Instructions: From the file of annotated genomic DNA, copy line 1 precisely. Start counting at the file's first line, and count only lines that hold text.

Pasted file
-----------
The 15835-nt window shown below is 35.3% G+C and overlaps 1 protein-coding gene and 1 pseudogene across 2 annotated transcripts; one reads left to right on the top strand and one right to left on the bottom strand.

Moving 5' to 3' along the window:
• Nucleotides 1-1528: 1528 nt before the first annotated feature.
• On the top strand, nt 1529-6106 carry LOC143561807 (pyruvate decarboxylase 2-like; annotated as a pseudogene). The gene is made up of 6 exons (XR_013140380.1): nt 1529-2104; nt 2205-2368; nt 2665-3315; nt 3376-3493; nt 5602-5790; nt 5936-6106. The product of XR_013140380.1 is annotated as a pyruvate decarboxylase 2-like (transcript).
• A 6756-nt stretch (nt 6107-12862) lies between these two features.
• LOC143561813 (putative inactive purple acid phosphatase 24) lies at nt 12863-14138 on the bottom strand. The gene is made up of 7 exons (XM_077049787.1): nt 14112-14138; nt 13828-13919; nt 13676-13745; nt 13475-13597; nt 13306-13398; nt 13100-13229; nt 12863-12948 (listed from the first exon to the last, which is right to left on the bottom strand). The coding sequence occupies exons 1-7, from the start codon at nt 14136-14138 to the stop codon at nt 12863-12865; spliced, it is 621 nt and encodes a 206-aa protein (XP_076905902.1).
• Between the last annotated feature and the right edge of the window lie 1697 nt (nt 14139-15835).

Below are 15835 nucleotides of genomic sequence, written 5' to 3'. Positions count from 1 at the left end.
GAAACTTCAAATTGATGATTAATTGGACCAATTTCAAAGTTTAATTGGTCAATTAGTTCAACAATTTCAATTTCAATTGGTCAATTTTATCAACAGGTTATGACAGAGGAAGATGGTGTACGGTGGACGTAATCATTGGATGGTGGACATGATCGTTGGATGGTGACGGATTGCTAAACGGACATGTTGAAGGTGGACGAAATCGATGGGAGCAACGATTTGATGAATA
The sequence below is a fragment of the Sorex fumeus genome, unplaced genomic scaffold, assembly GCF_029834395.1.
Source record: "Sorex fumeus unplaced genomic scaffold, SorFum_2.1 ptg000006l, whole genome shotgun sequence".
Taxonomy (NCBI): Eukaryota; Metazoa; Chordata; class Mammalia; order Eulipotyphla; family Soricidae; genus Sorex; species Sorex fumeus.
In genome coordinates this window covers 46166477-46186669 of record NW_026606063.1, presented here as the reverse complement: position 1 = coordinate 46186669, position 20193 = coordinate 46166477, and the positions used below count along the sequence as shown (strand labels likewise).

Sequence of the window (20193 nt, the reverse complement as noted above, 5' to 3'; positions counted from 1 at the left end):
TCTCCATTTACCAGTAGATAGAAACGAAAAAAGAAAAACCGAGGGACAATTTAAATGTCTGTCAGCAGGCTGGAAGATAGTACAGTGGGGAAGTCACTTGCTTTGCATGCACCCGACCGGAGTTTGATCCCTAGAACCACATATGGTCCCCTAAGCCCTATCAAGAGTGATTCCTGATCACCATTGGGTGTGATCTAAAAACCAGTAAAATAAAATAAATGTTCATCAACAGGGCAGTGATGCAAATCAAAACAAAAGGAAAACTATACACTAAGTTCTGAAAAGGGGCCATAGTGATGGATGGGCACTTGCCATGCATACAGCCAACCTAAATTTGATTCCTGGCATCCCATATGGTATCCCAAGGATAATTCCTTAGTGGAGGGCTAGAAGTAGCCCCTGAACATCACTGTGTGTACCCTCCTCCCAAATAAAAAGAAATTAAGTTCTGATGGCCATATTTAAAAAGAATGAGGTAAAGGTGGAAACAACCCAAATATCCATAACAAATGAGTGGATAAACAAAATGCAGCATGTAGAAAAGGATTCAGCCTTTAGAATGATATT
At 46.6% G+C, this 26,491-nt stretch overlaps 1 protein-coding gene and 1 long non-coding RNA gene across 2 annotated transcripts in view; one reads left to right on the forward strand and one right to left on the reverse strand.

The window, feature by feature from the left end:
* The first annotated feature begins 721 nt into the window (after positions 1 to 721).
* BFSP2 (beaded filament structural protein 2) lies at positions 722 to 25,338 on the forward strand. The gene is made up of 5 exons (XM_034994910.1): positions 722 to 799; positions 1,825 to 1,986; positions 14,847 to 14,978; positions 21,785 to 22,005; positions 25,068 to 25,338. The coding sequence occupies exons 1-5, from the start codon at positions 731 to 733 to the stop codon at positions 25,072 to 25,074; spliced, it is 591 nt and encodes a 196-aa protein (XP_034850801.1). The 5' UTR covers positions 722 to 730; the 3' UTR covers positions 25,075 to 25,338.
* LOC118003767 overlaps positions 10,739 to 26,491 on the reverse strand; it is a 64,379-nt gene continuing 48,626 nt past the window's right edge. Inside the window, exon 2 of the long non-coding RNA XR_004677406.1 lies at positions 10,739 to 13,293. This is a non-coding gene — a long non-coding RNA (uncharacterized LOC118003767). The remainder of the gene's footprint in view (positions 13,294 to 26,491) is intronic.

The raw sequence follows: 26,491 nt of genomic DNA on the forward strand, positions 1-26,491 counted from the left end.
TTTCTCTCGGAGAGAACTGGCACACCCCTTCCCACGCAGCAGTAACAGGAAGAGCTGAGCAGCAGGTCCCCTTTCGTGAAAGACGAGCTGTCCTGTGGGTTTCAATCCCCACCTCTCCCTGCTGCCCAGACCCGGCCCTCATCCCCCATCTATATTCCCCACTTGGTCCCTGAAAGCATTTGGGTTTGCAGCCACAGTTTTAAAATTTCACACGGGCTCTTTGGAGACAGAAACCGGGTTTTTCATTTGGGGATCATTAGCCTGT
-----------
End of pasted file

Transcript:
The 15835-nt window shown below is 35.3% G+C and overlaps 1 protein-coding gene and 1 pseudogene across 2 annotated transcripts; one reads left to right on the top strand and one right to left on the bottom strand.